Mural-making turned into some merry-making recently in a Hood River Valley High School classroom.

“Step back here — it looks great!” one student said as outlining tape and masking sheets were pulled. With the reveal, the mural was finished, and the seniors who created it celebrated. There were high fives and hugs, and a gleeful huddle ending in upraised hands and a loud “whoooohoooo!” filled the room. It was the culmination of weeks-long gift from the seniors to a teacher they love.

What they left is a wall-sized legacy for English Teacher Gabriel Judah. During free time and after school, a group of eight members of the Class of 2019 designed and created a set of geometric shapes that covers one wall of Judah’s classroom. Some of the students have never actually been in one of Judah’s writing classes, but they wanted to give something to him as they depart HRVHS. Judah’s classroom is a de facto study and hang-out zone for many members of Eagle nation.

“It started with a group of us,” said student Estefani Reyes, “We had been off-site for fourth-period, and we decided we wanted to do something since it’s our senior year, and we came up with the idea of painting  the wall.”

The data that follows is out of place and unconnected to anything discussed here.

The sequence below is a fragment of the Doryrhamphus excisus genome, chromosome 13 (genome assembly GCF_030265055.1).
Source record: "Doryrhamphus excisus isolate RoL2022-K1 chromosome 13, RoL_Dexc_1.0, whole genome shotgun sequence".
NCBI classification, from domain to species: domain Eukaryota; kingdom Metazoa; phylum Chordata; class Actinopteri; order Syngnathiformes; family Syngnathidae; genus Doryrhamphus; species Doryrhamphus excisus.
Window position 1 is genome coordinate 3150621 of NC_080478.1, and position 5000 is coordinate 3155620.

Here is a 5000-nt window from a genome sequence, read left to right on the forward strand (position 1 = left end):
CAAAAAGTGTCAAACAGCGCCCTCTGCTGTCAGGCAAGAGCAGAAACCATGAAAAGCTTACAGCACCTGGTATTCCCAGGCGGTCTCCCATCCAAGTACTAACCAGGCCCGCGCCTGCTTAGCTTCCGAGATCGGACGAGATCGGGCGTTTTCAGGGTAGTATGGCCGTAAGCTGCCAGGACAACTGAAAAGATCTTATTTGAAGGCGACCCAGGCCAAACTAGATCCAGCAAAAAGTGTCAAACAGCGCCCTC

(In off-site, seniors have the option of staying on campus or not for some periods of the school day, depending on their schedules and credit status.)

“I got into it because some of my friends came here and I started joining them, and we started meeting in Mr. Judah’s room,” Reyes said. “This is our senior year, it’s something special we’re giving to him.”

One member of the group photoshopped the design, and the group chose the colors, with Judah’s final approval, and developed a step-by-step work plan, supply list and budget. They paid for all supplies themselves. Some of the mural makers have studied with Judah, some not. He explained how it developed:

“They started coming during my prep sometimes to use my computers, and said, ‘Can we come back in again?’ I told them, ‘Any time you need a quiet place to study, and I’m not teaching a class.’

“I’d see them working and ask, ‘Want some cookies?’ They’d do the same thing, see me in here and, ‘You want some chips?’ Sometimes they would get done with their work and offer to score tests for me,” he said, referring to multiple choice exams. “It sort of turned into this thing where if they need a quiet place, they have the room, and if they can help me, they do that,” Judah said.

Judah enjoyed tracking the mural progress from his desk, the prototype pulled up on his laptop. “They’ve been so good for me,” Judah said. “Sometimes I have students where I feel I give a lot to them, but this group has been so conscientious about giving back as much as they take. It’s so cool to have this project. It’s a symbol of the way our relationship has been. They’ve given so much to me.”

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